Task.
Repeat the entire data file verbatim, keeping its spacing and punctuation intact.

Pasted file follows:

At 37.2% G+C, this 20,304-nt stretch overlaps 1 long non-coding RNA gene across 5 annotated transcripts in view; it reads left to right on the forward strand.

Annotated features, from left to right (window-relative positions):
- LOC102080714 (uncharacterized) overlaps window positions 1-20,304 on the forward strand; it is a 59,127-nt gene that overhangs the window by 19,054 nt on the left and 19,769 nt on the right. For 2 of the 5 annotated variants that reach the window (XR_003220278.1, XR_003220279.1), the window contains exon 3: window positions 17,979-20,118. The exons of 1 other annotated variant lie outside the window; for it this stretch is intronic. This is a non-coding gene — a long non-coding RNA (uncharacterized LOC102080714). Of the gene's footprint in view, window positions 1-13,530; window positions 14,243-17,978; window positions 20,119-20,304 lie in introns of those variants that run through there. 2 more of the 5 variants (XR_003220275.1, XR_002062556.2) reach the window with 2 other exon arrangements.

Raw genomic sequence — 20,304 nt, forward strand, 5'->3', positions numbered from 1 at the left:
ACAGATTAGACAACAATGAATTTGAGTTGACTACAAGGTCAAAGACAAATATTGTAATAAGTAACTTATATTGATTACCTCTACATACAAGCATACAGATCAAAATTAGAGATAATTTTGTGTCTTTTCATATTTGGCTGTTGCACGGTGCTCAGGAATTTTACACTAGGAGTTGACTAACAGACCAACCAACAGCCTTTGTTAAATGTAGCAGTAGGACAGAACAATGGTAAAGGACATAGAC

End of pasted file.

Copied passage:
At 37.2% G+C, this 20,304-nt stretch overlaps 1 long non-coding RNA gene across 5 annotated transcripts in view; it reads left to right on the forward strand.

Annotated features, from left to right (window-relative positions):
- LOC102080714 (uncharacterized) overlaps window positions 1-20,304 on the forward strand; it is a 59,127-nt gene that overhangs the window by 19,054 nt on the left and 19,769 nt on the right. For 2 of the 5 annotated variants that reach the window (XR_003220278.1, XR_003220279.1), the window contains exon 3: window positions 17,979-20,118. The exons of 1 other annotated variant lie outside the window; for it this stretch is intronic. This is a non-coding gene — a long non-coding RNA (uncharacterized LOC102080714). Of the gene's footprint in view, window positions 1-13,530; window positions 14,243-17,978; window positions 20,119-20,304 lie in introns of those variants that run through there. 2 more of the 5 variants (XR_003220275.1, XR_002062556.2) reach the window with 2 other exon arrangements.

Raw genomic sequence — 20,304 nt, forward strand, 5'->3', positions numbered from 1 at the left:
ACAGATTAGACAACAATGAATTTGAGTTGACTACAAGGTCAAAGACAAATATTGTAATAAGTAACTTATATTGATTACCTCTACATACAAGCATACAGATCAAAATTAGAGATAATTTTGTGTCTTTTCATATTTGGCTGTTGCACGGTGCTCAGGAATTTTACACTAGGAGTTGACTAACAGACCAACCAACAGCCTTTGTTAAATGTAGCAGTAGGACAGAACAATGGTAAAGGACATAGAC